You don’t think much about the power company until you flip the lights on and they don’t come on. The same can be said of soldering flux. You don’t think much about it, usually, until you try soldering without it. Flux has a cleaning action on metal surfaces that allows for a proper solder joint. The problem is, do you have any idea what’s in the flux you are using? We don’t either. [Catsndogs] has a recipe to make your own flux and then you’ll know.
At the heart of rosin flux is basically tree sap. If you live near pine trees, you can source it naturally. If not, you can find it at music instrument stores. Stringed instruments use rosin, so it is readily available. If you do source it yourself, [Catsndogs] reports that it doesn’t matter if it is old or clean. You do want to pick out as much tree bark and dead ants as you can, though. You essentially dissolve it in alcohol (at least 80% isopropyl or ethanol). Then filter it through filter paper or a coffee filter.
You can adjust the viscosity by allowing the alcohol to evaporate to make the mixture thicker or by adding more alcohol to make it thinner. Thicker flux is good for tacking down SMD parts. As you might expect, this isn’t “no clean” flux. Also, the flux is very flammable, so be careful.
This isn’t the first time we’ve heard of this recipe. Or even the second time. But it is a good reminder that you can make your own free of whatever wacky chemicals are in the commercial preparations.
Any project that contains something called a “flux modulator” instantly commands our attention. And while we’re pretty sure that [Retsetman] didn’t invent it after hitting his head on the toilet, this magnetic gearbox is still really cool.
Where most gearboxes have, you know, gears, a magnetic gearbox works by coupling input and output shafts not with meshing teeth but via magnetic attraction. [Retsetman]’s version has three circular elements nested together on a common axis, and while not exactly a planetary gear in the traditional sense, he still uses planetary terminology to explain how it works. The inner sun gear is a rotor with four pairs of bar magnets on its outer circumference. An outer ring gear has ten pairs of magnets, making the ratio of “teeth” between the two gears 10:2. Between these two elements is the aforementioned flux modulator, roughly equivalent to the planet gears of a traditional gearbox, with twelve grub screws around its circumference. The screws serve to conduct magnetic flux between the magnets, dragging the rotating elements along for the ride.
This gearbox appears to be a refinement on [Retsetman]’s earlier design, and while he provides no build files that we can find, it shouldn’t be too hard to roll your own designs for the printed parts.
Continue reading “Magnetic Gearbox Design Improvements Are Toothless But Still Cool”
Join us on Wednesday, February 2 at noon Pacific for the Floppy Interfacing Hack Chat with Adafruit’s Limor “Ladyada” Fried and Phillip Torrone!
When a tiny fleck of plastic-covered silicon can provide enough capacity to store a fair percentage of humanity’s collected knowledge, it may seem like a waste of time to be fooling around with archaic storage technology like floppy disks. With several orders of magnitude less storage capacity than something like even the cheapest SD card or thumb drive, and access speeds that clock in somewhere between cold molasses and horse and buggy, floppy drives really don’t seem like they have any place on the modern hacker’s bench.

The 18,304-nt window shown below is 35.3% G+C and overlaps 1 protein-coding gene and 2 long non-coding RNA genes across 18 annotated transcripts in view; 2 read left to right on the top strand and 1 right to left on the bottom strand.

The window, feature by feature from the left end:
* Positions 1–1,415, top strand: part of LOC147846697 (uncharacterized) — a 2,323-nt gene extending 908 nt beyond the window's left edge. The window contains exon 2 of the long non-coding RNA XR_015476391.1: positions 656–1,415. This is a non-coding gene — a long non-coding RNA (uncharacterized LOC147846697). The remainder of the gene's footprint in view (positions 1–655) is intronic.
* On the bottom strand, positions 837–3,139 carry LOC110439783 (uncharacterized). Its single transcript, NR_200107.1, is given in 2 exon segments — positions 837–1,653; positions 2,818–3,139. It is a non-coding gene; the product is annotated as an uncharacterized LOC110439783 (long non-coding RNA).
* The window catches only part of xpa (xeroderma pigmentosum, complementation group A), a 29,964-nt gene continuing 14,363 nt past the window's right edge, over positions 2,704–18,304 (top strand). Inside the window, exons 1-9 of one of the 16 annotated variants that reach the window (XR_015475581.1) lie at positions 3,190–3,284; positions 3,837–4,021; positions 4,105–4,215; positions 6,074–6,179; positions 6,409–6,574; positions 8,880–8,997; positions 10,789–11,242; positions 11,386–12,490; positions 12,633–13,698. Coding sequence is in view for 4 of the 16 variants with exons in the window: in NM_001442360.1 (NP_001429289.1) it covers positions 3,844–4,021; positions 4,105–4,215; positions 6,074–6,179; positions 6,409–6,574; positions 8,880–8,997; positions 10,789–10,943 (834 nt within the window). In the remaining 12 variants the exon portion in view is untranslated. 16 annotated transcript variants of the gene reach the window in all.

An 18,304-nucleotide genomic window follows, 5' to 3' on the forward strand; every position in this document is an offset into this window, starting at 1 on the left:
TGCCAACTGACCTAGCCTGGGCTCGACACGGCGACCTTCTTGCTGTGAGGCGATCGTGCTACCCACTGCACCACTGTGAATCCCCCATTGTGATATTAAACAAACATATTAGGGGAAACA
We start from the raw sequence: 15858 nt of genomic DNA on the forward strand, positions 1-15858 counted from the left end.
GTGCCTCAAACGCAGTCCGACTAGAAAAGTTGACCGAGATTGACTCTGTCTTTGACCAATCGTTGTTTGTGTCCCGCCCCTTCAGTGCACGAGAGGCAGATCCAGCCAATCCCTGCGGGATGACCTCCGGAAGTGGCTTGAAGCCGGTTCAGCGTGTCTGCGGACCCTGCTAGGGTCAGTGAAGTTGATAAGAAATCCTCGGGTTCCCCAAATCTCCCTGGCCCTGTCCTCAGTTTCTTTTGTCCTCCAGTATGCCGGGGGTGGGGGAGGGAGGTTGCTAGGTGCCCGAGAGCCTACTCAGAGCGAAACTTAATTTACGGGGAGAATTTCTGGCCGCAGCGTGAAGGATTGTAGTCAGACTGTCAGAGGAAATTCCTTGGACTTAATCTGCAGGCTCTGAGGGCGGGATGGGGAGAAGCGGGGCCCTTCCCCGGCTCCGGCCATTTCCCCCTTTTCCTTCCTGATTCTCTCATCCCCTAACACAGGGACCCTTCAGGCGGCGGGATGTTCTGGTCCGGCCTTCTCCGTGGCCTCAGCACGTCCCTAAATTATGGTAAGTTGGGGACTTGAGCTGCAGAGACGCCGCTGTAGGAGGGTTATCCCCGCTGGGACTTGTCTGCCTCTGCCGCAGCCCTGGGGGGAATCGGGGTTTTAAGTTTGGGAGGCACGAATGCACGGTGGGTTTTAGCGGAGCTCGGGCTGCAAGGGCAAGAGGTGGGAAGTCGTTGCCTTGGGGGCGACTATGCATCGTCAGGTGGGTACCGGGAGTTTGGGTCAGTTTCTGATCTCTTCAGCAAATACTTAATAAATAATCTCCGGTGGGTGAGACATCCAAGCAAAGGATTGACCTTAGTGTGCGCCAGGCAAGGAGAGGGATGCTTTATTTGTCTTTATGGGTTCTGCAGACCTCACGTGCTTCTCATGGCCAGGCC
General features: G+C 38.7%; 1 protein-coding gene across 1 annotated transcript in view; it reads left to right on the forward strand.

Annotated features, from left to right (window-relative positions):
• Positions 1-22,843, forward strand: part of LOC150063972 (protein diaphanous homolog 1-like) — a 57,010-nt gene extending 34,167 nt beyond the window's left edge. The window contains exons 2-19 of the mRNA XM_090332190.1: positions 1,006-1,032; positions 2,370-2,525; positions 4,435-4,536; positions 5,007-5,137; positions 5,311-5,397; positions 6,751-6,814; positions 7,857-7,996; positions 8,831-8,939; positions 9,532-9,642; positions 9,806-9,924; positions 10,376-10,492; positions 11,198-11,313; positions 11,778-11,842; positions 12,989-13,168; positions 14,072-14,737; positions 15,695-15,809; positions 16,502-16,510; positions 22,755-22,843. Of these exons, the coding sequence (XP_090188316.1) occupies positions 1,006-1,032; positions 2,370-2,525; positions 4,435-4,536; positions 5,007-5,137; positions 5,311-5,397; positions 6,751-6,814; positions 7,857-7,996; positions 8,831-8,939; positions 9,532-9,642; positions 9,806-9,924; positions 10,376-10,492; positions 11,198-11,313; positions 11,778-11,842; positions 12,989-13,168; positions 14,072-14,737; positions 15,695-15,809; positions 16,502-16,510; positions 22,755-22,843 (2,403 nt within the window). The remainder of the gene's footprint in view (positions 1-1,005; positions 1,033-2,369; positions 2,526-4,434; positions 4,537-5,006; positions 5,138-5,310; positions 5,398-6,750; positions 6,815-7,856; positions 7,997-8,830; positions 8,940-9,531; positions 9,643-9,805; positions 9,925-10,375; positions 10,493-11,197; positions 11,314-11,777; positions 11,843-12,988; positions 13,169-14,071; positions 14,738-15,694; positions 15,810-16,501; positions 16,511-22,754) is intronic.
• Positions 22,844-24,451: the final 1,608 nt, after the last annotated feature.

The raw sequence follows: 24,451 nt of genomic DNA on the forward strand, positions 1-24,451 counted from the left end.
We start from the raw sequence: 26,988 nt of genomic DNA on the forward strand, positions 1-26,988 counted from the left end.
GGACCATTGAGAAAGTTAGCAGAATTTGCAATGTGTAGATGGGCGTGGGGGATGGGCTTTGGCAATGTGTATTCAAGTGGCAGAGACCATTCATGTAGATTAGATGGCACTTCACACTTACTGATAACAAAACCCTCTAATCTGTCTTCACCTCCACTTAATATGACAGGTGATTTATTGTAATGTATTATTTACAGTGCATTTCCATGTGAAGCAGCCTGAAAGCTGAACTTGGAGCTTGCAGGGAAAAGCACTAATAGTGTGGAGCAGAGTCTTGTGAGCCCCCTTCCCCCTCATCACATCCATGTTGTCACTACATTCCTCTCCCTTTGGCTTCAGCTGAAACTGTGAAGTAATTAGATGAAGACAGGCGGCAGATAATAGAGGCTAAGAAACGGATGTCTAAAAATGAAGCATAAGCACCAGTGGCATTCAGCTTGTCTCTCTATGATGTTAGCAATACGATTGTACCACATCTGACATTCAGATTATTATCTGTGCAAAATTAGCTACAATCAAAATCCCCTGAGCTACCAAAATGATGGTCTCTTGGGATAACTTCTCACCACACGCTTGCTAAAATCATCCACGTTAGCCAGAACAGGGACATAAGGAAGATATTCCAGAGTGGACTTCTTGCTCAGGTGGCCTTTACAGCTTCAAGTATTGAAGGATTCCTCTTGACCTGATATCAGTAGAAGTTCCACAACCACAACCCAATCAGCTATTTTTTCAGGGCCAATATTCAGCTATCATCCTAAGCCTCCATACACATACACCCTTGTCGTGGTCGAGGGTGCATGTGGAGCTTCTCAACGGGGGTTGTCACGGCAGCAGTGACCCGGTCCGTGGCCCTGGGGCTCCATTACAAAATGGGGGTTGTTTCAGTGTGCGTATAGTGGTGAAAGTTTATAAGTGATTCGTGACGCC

Or do they? Learning the ins and out of interfacing floppy drives with modern microcontrollers is at least an exercise in hardware hacking that can pay dividends in other projects. A floppy drive is, after all, a pretty complex little device, filled with electromechanical goodies that need to be controlled in a microcontroller environment. And teasing data from a stream of magnetic flux changes ends up needing some neat hacks that might just serve you well down the line.
So don’t dismiss the humble floppy drive as a source for hacking possibilities. The folks at Adafruit sure haven’t, as they’ve been working diligently to get native floppy disk support built right into CircuitPython. To walk us through how they got where they are now, Ladyada and PT will drop by the Hack Chat. Be sure to come with your burning questions on flux transitions, MFM decoding, interface timing issues, and other arcana of spinning rust drives.
Our Hack Chats are live community events in the Hackaday.io Hack Chat group messaging. This week we’ll be sitting down on Wednesday, February 2 at 12:00 PM Pacific time. If time zones have you tied up, we have a handy time zone converter.
Continue reading “Floppy Interfacing Hack Chat With Adafruit”
[Perinski]’s design for a mechanical flux dispenser uses some common hardware and a few 3D printed parts to create a syringe with fine control over just how much of the thick stuff gets deposited. The design is slick, and there’s a full parts list to accompany the printed pieces. [Perinski] even has some useful tips on how to most effectively get flux into 5 mL syringes without making a mess, which is a welcome bit of advice.
There is also a separate companion design for a magnetic syringe cap. Not only does it have an O-ring to keep things sealed and clean, but the tip of the cap has a magnet embedded into it, so that it can be stowed somewhere safe while the dispenser is in use, and doesn’t clutter the workspace.
This is all a very interesting departure from the design of most syringe dispensers for goopy materials, which tend to depend on some kind of pneumatic action. Even so, we’ve also seen that it’s possible to have a compact DIY pneumatic dispenser that doesn’t require a bulky compressor.
If you can’t quite figure out how the ergonomics of [Perinski]’s design are intended to work one-handed, you’re not alone. One holds the syringe in their hand, and turns the large dial in small increments with a thumb to control extrusion. [Perinski] demonstrates it close-up around the 4:50 mark, but if you have a few minutes it is worth watching the entire video, embedded below.